is not to evaluate the evidence and decide the truth of the matter, but to determine
whether there is a genuine issue for trial. Anderson v. Liberty Lobby, Inc., 477 U.S. 242,
249 (1986). Credibility determinations are the province of the factfinder. Big Apple
BMW, Inc. v. BMW of N. Am., Inc., 974 F.2d 1358, 1363 (3d Cir. 1992).
42 U.S.C. § 1983
Plaintiff’s Constitutional claims are governed by Title 42 U.S.C. § 1983, which
provides a civil remedy against any person who, under color of state law, deprives
another of rights protected by the United States Constitution. See Collins v. City of
Harker Heights, 503 U.S. 115, 120 (1992). Any analysis of 42 U.S.C. § 1983 should begin
with the language of the statute:
Every person who, under color of any statute, ordinance, regulation,
custom, or usage, of any State or Territory or the District of Columbia,
subjects, or causes to be subjected, any citizen of the United States or other
person within the jurisdiction thereof to the deprivation of any rights,
privileges, or immunities secured by the Constitution and laws, shall be
liable to the party injured in an action at law, suit in equity, or other
proper proceeding for redress.
See 42 U.S.C. § 1983. As the above language makes clear, Section 1983 is a remedial
statute designed to redress deprivations of rights secured by the Constitution and its
subordinate federal laws. See Baker v. McCollan, 443 U.S. 137, 145 n.3 (1979). By its
own words, therefore, Section 1983 “does not . . . create substantive rights.” Kaucher v.
County of Bucks, 455 F.3d 418, 423 (3d Cir. 2006) (citing Baker, 443 U.S. at 145, n.3).
To state a cognizable claim under Section 1983, a plaintiff must allege a
“deprivation of a constitutional right and that the constitutional deprivation was caused
by a person acting under the color of state law.” Phillips v. County of Allegheny, 515
F.3d 224, 235 (3d Cir. 2008) (citing Kneipp v. Tedder, 95 F.3d 1199, 1204 (3d Cir.
1996)). Thus, a plaintiff must demonstrate two essential elements to maintain a claim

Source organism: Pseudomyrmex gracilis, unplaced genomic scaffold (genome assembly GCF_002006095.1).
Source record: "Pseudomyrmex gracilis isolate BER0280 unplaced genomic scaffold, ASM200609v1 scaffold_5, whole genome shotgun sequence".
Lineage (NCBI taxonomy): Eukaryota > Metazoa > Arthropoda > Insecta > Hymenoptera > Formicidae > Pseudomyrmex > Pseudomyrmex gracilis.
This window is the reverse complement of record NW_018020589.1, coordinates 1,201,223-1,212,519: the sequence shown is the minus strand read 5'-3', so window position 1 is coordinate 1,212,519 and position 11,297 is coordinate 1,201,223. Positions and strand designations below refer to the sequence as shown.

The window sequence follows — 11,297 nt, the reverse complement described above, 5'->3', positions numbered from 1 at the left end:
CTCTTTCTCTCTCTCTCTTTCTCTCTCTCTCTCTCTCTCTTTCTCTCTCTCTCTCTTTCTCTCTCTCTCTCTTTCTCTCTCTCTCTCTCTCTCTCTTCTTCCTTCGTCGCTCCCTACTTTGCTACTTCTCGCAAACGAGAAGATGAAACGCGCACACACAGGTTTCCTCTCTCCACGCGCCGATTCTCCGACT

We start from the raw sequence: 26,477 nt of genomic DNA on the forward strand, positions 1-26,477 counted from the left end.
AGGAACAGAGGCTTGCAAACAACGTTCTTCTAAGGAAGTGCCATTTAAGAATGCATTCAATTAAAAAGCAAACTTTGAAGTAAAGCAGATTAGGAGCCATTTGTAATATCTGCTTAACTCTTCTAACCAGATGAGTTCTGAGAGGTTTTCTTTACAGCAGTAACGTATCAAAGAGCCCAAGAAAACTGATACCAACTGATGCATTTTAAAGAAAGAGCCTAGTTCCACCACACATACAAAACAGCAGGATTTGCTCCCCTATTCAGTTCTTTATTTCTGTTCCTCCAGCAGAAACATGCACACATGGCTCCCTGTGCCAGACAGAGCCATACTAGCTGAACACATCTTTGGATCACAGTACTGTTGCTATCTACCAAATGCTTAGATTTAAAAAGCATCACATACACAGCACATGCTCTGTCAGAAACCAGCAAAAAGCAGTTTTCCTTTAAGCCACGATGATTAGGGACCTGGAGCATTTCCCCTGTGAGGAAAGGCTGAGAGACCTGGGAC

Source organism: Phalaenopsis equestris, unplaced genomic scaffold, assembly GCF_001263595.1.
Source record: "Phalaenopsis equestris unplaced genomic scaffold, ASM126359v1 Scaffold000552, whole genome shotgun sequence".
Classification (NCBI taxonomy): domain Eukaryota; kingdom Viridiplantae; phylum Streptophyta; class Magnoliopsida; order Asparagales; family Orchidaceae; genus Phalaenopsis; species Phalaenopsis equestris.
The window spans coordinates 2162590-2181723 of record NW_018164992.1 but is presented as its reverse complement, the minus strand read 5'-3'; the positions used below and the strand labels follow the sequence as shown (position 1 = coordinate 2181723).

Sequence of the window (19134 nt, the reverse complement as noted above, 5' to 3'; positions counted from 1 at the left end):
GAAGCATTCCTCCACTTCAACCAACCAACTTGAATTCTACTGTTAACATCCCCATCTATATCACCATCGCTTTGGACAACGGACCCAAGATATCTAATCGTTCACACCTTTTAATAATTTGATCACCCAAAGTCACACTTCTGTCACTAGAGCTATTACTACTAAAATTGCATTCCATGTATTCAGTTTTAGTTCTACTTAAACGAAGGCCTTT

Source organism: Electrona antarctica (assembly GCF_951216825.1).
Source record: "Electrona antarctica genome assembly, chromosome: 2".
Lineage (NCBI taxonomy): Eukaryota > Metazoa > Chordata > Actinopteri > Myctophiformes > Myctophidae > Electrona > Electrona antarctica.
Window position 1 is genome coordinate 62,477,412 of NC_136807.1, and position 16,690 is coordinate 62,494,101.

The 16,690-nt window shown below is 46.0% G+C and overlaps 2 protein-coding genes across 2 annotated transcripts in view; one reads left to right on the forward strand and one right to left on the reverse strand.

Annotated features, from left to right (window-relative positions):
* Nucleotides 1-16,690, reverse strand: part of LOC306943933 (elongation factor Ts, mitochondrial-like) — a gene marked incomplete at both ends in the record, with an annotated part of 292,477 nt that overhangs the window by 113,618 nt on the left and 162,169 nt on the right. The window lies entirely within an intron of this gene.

under § 1983: (1) that the plaintiff was deprived of a “right or privileges secured by the
Constitution or the laws of the United States” and (2) that plaintiff was deprived of her
rights by a person acting under the color of state law. Williams v. Borough of West
Chester, Pa., 891 F.2d 458, 464 (3d Cir. 1989).
A similar analysis may be made regarding any claim under the New Jersey Civil
Rights Act. See Armstrong v. Sherman, No. 09-716 (AET), 2010 WL 2483911, *5 (D.N.J.
Jun. 4, 2010) (“[T]he language of the New Jersey Civil Rights Act, like the language of
42 U.S.C. § 1983, appears to grant a cause of action only to those persons whose rights
have been personally violated.”).
A municipality is not liable under 42 U.S.C. § 1983 on a respondeat superior
theory. Monell v. Dept. Soc. Servs. of New York, 436 U.S. 658, 691 (1978). However, a
government entity may be liable for its agent’s actions upon a demonstration that a
policy or custom of the municipality caused, or was a “moving force” behind, the alleged
violation of Plaintiff’s rights. Kentucky v. Graham, 473 U.S. 159, 166 (1985) (quoting
Polk County v. Dodson, 454 U.S. 312, 326 (1981)); Beck v. City of Pittsburgh, 89 F.3d
966, 971 (3d Cir. 1996). Thus, in order to prevail against the government entity, “[a]